Middelburg Observer Newspaper 19 February 2021
(Translation of original Afrikaans language article)
IRREPLACEABLE NATURAL BEAUTY THREATENED
By Gerhard Rheeder
One of the area’s most valuable natural jewels is threatened by a mining permit application despite one of the country’s biggest mining groups, Glencore, having already said that there are no coal reserves there to mine.
Singo Consulting, who is bringing the application of behalf of Legare Mining Services, for a mining permit to extract coal on Bezhoek, was also involved in the controversial prospecting application in Kranskop.
The Bezhoek Private Nature Reserve reaches over nearly 5000 hectares in the Olifantsriver valley, and boasts ancient rock art and iron-age rock structures dating from 1600 BC to 1830
It is also the home of the national Middelburgensis Cycad monument, one of the nature reserve’s many cycad species of hundreds of years old, which it houses.
Legare Mining Services, who mainly focus on mine rehabilitation, is located in eMalahleni.
The application for prospecting rights is on two areas of five square meters on the farm Broodboom 992JS. The farm Broodboom 992JS does not exist however after consolidation of a portion of Bezhoek with Bankfontein Farm, and was never registered.
Mr. Sid Sidersky, who now owns Bankfontein and Bezhoek says that the threat to Bezhoek should not fought against for own purposes, but communally, including mining companies, because it is everybody’s responsibility to preserve natural treasures for future generations.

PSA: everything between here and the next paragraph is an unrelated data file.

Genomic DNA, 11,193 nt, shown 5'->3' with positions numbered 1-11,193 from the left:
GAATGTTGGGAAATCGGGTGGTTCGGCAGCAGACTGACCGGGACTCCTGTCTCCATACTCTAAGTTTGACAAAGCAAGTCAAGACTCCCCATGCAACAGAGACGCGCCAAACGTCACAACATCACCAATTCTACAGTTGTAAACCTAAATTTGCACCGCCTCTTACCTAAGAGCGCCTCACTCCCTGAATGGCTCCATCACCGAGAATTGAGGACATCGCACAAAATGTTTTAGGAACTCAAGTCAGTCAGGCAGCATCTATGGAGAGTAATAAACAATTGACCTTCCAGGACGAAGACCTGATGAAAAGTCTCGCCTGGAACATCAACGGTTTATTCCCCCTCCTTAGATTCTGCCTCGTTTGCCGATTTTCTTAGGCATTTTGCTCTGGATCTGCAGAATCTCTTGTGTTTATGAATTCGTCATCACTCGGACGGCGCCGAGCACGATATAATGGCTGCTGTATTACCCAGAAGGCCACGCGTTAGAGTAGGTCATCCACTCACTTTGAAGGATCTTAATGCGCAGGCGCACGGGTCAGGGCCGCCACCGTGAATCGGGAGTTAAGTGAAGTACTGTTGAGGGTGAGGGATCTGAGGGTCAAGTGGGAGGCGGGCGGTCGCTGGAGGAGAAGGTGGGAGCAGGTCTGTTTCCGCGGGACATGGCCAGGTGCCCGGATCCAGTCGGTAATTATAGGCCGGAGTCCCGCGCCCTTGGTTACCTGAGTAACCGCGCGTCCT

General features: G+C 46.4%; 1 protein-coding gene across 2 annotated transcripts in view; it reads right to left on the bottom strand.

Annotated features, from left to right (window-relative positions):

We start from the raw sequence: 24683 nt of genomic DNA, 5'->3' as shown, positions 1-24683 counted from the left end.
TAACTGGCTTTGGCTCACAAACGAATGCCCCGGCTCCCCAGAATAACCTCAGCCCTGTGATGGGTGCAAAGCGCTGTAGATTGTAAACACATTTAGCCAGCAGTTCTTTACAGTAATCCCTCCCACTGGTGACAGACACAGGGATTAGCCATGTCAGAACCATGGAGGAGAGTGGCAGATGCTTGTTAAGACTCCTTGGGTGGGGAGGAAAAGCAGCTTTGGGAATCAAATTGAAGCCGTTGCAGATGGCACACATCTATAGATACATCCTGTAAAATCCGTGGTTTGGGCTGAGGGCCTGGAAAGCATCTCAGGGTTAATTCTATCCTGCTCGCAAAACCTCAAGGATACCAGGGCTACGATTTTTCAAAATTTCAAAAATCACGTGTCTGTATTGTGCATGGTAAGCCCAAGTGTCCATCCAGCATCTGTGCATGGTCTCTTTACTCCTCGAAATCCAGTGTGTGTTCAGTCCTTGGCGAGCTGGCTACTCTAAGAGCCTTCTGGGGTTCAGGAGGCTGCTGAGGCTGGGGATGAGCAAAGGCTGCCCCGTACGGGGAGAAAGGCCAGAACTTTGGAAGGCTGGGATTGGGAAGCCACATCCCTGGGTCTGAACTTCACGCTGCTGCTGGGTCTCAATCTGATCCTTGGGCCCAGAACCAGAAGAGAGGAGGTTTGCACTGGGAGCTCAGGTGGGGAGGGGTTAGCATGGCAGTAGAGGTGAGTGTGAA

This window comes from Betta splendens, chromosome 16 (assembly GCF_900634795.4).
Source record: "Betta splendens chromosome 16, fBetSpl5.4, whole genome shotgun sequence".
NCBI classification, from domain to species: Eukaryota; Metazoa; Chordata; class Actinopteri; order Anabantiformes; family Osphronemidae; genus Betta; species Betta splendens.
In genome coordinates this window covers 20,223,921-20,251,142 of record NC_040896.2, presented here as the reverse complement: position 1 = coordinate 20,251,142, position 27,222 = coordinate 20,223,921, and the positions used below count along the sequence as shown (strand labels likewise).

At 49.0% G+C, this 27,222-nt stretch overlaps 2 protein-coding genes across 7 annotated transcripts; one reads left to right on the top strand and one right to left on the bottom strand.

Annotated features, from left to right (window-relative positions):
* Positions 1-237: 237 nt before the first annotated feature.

There was never any consultation with him as the property owner and “Neither Singo nor Legare Mining have set foot on the farm.”
He believes that computer research was done to indicate a possible presence of coal on the farm, but that they’ve got it wrong, as was the case with Kranskop, after Glencore confirmed that there are no coal deposits there.
Glencore itself have now registered as an interested party in the fight to stop the application.
Mr. Sidersky says there are two ways to oppose the application, namely, “a knock-out in the first round, or the whole 13 rounds,” which he believes will deliver the same result, “that mining cannot happen because there is no coal there.”
A petition against the application has already been launched by Mr. Deon Johnston of Presidentsrus, who have received the support from amongst others, Mr. Johan Britz, Secretary of the National Cycad Society, the editor of Tread Magazine, Mr. Sean Badenhorst, the Mpumalanga Tourism and Parks Board, and the Endangered Wildlife Trust.
The petition also opens another line of defence with several signatories donating money with an eye on future litigation.
Furthermore, some of the threatened cycads scpecies, such as the Cycad Middelburgensis, are between 800 and 1800 years old.
Legare Mining’s management could not be reached for comment by the time of going to press. Singo referred all enquiries to Legare.